Peel Adhesion Value
A strip of fiberglass scrim-reinforced tape was adhered to either a primed polyethylene substrate or a freshly cleaned aluminum substrate using firm hand pressure applied through the end of a tongue depressor and leaving a long end free. When testing was to be done at an elevated temperature from primed polyethylene, this substrate was first adhered to stiff aluminum to impart rigidity while testing. The free end of the tape was grasped by the jaws of an Instron tensile tester while the substrate was restrained in an apparatus which ensures a peelback of 90 degrees. The tape was pulled from the substrate at a rate of about 1 millimeter per second.
Swell Measurement Value
A 1 inch diameter disc weighing about 0.3 g was cut from a sheet of polymerized adhesive which contains no fiberglass or other reinforcing scrim. The adhesive was optionally aged in an oven at 150° F. for the number of days shown in each table and/or optionally cured at 350° F. for 4 min. prior to testing, as shown in the tables. The disc was accurately weighed and then placed in a 4 oz. jar containing 30 g of methyl ethyl ketone (MEK) and allowed to swell at room temperature for 24 hours. The disc was then removed from the MEK and accurately weighed. The amount of MEK absorbed by the adhesive disc sample was calculated using the following equation: ##EQU1##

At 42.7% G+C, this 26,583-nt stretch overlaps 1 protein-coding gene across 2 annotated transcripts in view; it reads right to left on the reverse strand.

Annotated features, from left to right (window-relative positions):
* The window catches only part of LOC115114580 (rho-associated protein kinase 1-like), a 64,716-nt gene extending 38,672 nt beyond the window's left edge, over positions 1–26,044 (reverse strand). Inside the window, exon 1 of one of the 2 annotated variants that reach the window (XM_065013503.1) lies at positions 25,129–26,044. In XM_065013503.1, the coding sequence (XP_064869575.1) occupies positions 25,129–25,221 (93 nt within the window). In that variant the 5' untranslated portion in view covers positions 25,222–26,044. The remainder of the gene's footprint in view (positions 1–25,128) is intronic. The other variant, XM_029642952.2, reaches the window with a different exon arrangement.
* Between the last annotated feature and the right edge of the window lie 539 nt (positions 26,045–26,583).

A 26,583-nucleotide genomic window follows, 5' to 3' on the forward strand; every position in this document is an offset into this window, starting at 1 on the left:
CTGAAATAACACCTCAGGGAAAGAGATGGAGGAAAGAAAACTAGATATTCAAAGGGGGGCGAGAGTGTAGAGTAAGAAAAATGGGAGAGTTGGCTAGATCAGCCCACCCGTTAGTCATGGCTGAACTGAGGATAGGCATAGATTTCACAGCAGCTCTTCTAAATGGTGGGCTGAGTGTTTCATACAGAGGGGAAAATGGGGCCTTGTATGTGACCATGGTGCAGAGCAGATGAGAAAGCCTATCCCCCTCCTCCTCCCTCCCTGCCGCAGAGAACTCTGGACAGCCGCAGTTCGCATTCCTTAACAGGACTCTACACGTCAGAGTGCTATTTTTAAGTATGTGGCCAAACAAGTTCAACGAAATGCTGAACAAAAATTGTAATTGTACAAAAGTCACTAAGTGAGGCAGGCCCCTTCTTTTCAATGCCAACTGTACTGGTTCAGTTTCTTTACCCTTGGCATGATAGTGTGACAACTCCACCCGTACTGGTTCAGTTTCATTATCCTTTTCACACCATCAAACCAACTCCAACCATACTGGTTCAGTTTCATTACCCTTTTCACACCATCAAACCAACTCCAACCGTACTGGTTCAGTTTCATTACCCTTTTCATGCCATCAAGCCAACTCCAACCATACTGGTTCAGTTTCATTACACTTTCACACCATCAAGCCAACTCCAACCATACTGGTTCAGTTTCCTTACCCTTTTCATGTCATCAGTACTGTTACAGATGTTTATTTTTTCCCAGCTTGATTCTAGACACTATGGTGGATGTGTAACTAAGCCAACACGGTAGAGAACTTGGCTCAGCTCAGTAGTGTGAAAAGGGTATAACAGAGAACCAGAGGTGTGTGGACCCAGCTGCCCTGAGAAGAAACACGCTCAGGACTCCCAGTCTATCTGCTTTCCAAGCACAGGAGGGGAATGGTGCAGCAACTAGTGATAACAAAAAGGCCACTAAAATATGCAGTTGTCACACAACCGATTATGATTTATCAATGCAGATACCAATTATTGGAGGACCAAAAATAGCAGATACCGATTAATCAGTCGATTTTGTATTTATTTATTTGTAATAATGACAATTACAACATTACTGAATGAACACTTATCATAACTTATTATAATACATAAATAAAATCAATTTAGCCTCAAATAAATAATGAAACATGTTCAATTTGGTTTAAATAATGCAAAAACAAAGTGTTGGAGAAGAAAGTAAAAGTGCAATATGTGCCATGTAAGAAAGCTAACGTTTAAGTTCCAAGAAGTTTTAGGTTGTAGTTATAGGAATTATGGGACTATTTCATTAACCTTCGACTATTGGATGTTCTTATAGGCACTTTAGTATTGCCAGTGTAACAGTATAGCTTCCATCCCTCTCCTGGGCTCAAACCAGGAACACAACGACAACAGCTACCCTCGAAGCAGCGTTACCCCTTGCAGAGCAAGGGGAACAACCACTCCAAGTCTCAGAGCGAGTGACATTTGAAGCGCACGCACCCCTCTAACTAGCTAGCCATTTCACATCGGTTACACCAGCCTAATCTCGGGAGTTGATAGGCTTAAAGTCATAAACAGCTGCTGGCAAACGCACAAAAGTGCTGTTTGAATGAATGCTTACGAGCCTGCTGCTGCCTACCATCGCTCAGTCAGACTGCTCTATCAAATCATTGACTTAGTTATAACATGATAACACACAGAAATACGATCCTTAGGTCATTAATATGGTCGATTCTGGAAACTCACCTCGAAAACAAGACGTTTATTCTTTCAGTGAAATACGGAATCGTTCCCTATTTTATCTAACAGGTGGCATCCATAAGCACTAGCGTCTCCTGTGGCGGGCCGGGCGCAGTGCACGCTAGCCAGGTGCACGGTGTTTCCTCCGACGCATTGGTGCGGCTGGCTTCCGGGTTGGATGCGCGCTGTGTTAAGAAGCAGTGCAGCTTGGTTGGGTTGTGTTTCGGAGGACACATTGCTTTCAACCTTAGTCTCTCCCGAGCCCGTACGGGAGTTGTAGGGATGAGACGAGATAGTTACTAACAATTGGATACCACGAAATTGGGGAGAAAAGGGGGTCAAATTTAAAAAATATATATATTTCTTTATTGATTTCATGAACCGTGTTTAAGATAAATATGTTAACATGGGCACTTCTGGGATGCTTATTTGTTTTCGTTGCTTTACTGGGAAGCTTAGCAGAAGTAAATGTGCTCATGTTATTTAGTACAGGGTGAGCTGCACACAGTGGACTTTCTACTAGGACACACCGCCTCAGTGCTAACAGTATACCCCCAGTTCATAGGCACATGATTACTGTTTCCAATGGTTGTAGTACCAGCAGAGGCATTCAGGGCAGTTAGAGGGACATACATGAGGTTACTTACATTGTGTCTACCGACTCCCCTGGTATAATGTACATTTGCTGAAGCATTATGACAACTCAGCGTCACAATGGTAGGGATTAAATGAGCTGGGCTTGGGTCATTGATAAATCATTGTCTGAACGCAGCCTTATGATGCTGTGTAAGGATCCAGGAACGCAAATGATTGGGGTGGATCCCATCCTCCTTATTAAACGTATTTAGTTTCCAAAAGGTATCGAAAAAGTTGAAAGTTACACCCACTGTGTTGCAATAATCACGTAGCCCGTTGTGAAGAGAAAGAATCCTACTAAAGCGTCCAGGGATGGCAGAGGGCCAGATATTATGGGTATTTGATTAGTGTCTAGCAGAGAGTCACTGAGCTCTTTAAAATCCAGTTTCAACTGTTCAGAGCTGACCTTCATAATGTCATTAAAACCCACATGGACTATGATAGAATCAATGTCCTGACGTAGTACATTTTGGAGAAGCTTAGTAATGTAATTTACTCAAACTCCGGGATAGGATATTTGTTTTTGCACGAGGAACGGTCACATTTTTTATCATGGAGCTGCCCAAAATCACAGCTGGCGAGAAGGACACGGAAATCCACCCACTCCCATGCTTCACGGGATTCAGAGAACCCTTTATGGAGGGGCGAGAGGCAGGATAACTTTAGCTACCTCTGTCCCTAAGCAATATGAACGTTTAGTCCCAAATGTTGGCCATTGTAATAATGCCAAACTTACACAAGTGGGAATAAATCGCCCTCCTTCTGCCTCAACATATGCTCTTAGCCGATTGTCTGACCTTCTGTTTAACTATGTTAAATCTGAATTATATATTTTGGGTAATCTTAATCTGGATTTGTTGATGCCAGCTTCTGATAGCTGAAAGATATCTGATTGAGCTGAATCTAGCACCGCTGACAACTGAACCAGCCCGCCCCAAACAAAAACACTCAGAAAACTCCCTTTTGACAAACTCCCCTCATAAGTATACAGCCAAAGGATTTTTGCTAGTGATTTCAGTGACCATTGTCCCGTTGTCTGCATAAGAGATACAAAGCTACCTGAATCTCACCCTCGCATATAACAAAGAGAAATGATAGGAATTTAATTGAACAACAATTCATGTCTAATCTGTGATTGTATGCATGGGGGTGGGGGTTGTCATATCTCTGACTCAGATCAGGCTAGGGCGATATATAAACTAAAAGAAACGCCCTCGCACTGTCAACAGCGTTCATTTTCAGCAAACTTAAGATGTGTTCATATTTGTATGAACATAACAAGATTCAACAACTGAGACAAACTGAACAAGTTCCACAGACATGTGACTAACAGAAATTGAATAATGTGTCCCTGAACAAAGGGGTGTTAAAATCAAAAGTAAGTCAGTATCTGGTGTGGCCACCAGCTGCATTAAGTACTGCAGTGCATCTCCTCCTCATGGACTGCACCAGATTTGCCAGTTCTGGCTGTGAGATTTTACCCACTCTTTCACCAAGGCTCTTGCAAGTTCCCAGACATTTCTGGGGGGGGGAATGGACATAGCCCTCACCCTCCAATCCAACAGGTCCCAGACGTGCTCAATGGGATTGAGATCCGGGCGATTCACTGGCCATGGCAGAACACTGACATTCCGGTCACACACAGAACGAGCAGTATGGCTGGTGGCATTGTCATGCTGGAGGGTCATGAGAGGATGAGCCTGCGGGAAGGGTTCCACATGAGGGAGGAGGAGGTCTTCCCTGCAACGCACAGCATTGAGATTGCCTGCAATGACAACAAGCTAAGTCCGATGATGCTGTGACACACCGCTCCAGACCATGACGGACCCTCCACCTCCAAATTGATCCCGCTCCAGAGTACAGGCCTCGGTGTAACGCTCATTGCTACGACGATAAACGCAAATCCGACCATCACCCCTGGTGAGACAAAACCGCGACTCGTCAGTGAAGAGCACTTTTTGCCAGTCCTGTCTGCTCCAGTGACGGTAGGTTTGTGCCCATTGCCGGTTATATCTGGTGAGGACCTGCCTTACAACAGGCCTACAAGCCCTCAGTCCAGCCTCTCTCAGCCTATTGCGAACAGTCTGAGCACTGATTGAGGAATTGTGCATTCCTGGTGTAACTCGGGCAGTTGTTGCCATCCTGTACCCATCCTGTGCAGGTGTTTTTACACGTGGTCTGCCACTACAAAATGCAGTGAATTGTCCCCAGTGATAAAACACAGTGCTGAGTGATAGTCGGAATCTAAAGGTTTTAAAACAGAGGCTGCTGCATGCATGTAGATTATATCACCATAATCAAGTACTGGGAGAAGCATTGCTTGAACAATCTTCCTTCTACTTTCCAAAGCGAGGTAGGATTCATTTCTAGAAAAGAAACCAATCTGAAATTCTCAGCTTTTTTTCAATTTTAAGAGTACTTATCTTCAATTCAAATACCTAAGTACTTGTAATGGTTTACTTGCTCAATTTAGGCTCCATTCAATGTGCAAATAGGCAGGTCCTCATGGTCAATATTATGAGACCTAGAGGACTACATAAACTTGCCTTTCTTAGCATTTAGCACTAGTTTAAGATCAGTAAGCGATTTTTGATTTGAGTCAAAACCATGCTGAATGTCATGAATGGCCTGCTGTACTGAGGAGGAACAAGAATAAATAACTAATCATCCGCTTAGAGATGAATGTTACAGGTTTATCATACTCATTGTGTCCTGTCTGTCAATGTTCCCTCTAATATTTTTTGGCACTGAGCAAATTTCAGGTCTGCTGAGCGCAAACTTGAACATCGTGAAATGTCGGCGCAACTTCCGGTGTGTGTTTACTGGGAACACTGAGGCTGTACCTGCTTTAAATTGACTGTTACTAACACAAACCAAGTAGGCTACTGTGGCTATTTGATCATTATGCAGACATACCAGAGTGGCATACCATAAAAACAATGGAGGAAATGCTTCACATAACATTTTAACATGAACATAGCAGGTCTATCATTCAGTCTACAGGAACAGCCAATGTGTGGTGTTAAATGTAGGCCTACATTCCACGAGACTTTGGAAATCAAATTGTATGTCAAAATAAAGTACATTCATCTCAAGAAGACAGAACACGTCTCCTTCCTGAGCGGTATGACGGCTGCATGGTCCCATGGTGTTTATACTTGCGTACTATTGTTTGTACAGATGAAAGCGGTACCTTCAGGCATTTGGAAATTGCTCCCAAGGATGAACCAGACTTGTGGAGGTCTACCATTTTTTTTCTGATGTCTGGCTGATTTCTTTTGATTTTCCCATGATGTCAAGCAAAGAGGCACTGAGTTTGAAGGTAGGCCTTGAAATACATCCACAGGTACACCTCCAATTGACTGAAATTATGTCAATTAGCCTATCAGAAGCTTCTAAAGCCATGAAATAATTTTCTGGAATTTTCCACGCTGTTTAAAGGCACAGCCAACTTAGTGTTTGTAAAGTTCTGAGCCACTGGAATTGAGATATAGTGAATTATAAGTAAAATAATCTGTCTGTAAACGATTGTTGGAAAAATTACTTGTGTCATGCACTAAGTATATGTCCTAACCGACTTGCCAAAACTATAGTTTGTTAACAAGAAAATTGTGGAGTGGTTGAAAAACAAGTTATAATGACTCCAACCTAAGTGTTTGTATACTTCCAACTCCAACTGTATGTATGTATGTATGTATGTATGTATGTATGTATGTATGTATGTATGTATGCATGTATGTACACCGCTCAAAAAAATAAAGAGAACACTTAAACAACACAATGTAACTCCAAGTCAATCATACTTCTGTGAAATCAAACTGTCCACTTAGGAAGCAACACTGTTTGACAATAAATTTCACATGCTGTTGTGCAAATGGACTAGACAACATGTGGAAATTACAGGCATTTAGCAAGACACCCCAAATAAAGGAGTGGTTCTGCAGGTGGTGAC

Closure strips were prepared for application testing by laminating a suitably flame retardant cotton cloth (boot duck 2818/40 available from Burcott Mills, Chicago, Ill., saturated with a solution of diammonium phosphate and dried) to one side of each of the fiberglass scrim-reinforced tapes (examples 1-15) and then trimming them into strips 1.5 inches wide and 12 inches long. Sleeves were prepared from graft-primed (primed in accordance with Example 27 of U.S. application Ser. No. 583,896, filed Feb. 27, 1984, now U.S. Pat. No. 4,563,388) polyethylene heat-recoverable sheet material having the characteristics shown below: